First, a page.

A 10 year-old black boy comes rushing back on his bicycle to the safety of his mother after being chased by a group of white boys at a seashore resort. He is 10 years old. His mother and father are domestic servants in the summer home of their employer. The young boy runs into the kitchen crying, telling his mother that "white boys had chased him while riding his bike." They had shouted names at him such as "Nigger," "jiggerboo," "monkey," and "sambo." He is seeking the comfort and safety of his mother.
Much to his surprise, his mother sternly responds to him. She pulls him by the collar to stand before a mirror outside her kitchen door. Standing before the mirror, his mother asks him, "What do you see?" Still crying, he replies "I see you Mama, I see me." His mother again, unsatisfied with his answer, asks him again: "No, tell me what you see?" Now, confused, he cries even more, and repeats what he said before: "I see you Mama, I see me"
His mother interrupts him, "No, what you see is YOU; the most beautiful thing that God has created. Pay no mind to what those white boys said. God created YOU. You are beautiful.
What a powerful reinforcement to that young black boy's self-esteem and self-image. I know because I was that boy.
So, here we are at the Kennedy Center, 71 years later.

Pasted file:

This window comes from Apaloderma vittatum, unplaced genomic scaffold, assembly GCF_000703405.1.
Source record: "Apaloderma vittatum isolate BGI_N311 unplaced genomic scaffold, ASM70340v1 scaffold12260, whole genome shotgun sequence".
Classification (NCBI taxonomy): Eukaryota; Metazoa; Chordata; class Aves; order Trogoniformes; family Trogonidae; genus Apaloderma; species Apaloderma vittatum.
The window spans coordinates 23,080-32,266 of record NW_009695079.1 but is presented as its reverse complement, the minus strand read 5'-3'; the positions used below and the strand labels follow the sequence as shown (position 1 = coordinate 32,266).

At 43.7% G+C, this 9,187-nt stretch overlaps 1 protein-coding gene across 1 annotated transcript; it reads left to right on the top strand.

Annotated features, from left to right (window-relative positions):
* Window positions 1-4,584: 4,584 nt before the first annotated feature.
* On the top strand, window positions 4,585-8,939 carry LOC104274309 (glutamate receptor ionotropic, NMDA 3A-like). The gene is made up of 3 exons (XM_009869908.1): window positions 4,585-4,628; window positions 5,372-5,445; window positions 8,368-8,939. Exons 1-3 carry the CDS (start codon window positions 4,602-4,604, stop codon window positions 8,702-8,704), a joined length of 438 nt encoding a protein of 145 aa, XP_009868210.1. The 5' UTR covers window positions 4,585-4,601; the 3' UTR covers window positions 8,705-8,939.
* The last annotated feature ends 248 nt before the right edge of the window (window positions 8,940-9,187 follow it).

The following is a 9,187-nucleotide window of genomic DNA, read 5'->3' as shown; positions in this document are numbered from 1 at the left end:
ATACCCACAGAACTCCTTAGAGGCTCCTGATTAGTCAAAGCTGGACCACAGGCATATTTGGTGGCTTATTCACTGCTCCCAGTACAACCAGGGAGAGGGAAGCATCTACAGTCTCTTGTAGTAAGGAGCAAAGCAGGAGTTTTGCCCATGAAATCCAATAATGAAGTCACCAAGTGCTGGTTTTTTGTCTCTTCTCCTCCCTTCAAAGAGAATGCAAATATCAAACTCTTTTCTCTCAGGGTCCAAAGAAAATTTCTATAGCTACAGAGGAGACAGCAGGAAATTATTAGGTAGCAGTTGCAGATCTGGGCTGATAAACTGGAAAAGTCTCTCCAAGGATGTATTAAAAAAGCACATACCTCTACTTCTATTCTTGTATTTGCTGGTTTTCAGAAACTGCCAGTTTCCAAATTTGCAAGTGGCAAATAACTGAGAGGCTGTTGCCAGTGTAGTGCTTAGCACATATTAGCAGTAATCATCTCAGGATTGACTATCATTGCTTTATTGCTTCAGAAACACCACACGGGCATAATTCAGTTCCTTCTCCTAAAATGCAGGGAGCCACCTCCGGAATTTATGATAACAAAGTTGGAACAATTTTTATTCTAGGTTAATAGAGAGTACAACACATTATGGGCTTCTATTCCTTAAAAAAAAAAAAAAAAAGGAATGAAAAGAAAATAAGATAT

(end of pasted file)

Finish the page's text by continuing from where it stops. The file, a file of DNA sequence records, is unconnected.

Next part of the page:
Words, when spoken, are the oral paints a wordsmith uses to color the blank communication canvas before him. The choice of words, like the colors of paints, is always a formidable communications challenge.
Sometimes there are events in a person's life that defy the capacity of a "wordsmith" to accurately articulate thoughts they seek to express. Such is the circumstance I find myself in this evening.
Tonight I think back to that 10 year-old boy.
Now, let's fast forward.
It's November 8th, 2008. The TV networks announced that Senator Barack Obama had accumulated sufficient electoral votes to be officially declared "President elect "of the United States.
I was watching the election returns at the home of a faculty member at Stanford University. There were several people assembled, ages 30-75; white, Asian, African-American, Hispanic. Many in the room began to shed tears of joy and jubilation.
I was asked; if I ever thought I would ever live long enough to see an African-American elected President of the United States? "No", I replied. I said, however my tears were from my memories of all those persons, whom I personally knew, who were no longer alive to witness that evening; but, whose work and sacrifice, in some cases their lives, had made possible the election of that extra-ordinary young man, Barack Hussein Obama, as the 44th President of the United States.
People such as Fannie Lou Hamer and Victoria Gray, Hosea Williams, James Bevel, Ella Baker, Chaney, Goodman and Schwerner, Reverend James Reeb, Bayard Rustin, Ralph Abernathy, Stanley Levison, A. Philip Randolph, Martin Luther King, Jr, Rosa Parks, Rabbi Abraham Joshua Heschel and many more.
Those of us assembled here this evening are beneficiaries of all of those persons who struggled, often 24/7, to insure that America would reclaim its soul. Persons who sacrificed to enable millions of African-Americans, for the first time, to enjoy the benefits of first class citizenship.